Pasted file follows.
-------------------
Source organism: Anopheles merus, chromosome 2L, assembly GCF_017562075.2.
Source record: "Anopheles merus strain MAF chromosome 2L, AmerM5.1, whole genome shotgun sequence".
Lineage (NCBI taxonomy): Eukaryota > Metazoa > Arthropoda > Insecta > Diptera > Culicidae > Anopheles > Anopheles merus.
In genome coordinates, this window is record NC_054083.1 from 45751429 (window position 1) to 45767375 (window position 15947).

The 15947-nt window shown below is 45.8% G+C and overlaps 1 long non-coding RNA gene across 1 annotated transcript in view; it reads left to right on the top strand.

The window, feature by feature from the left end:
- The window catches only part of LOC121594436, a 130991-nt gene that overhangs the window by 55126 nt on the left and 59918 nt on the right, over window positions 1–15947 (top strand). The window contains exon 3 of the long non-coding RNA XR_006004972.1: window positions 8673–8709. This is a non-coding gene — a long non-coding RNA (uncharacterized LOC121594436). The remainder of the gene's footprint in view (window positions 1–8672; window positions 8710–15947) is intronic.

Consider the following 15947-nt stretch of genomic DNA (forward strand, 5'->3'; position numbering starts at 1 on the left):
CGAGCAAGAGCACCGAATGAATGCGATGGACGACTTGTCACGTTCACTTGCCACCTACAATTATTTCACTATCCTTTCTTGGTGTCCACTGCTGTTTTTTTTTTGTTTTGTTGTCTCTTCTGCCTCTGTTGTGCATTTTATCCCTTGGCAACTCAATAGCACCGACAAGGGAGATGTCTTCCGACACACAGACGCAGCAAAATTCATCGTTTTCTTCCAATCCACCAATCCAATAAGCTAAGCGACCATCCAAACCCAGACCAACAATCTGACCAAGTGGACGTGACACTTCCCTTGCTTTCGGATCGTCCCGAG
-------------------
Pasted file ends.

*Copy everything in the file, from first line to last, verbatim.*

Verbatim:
Source organism: Anopheles merus, chromosome 2L, assembly GCF_017562075.2.
Source record: "Anopheles merus strain MAF chromosome 2L, AmerM5.1, whole genome shotgun sequence".
Lineage (NCBI taxonomy): Eukaryota > Metazoa > Arthropoda > Insecta > Diptera > Culicidae > Anopheles > Anopheles merus.
In genome coordinates, this window is record NC_054083.1 from 45751429 (window position 1) to 45767375 (window position 15947).

The 15947-nt window shown below is 45.8% G+C and overlaps 1 long non-coding RNA gene across 1 annotated transcript in view; it reads left to right on the top strand.

The window, feature by feature from the left end:
- The window catches only part of LOC121594436, a 130991-nt gene that overhangs the window by 55126 nt on the left and 59918 nt on the right, over window positions 1–15947 (top strand). The window contains exon 3 of the long non-coding RNA XR_006004972.1: window positions 8673–8709. This is a non-coding gene — a long non-coding RNA (uncharacterized LOC121594436). The remainder of the gene's footprint in view (window positions 1–8672; window positions 8710–15947) is intronic.

Consider the following 15947-nt stretch of genomic DNA (forward strand, 5'->3'; position numbering starts at 1 on the left):
CGAGCAAGAGCACCGAATGAATGCGATGGACGACTTGTCACGTTCACTTGCCACCTACAATTATTTCACTATCCTTTCTTGGTGTCCACTGCTGTTTTTTTTTTGTTTTGTTGTCTCTTCTGCCTCTGTTGTGCATTTTATCCCTTGGCAACTCAATAGCACCGACAAGGGAGATGTCTTCCGACACACAGACGCAGCAAAATTCATCGTTTTCTTCCAATCCACCAATCCAATAAGCTAAGCGACCATCCAAACCCAGACCAACAATCTGACCAAGTGGACGTGACACTTCCCTTGCTTTCGGATCGTCCCGAG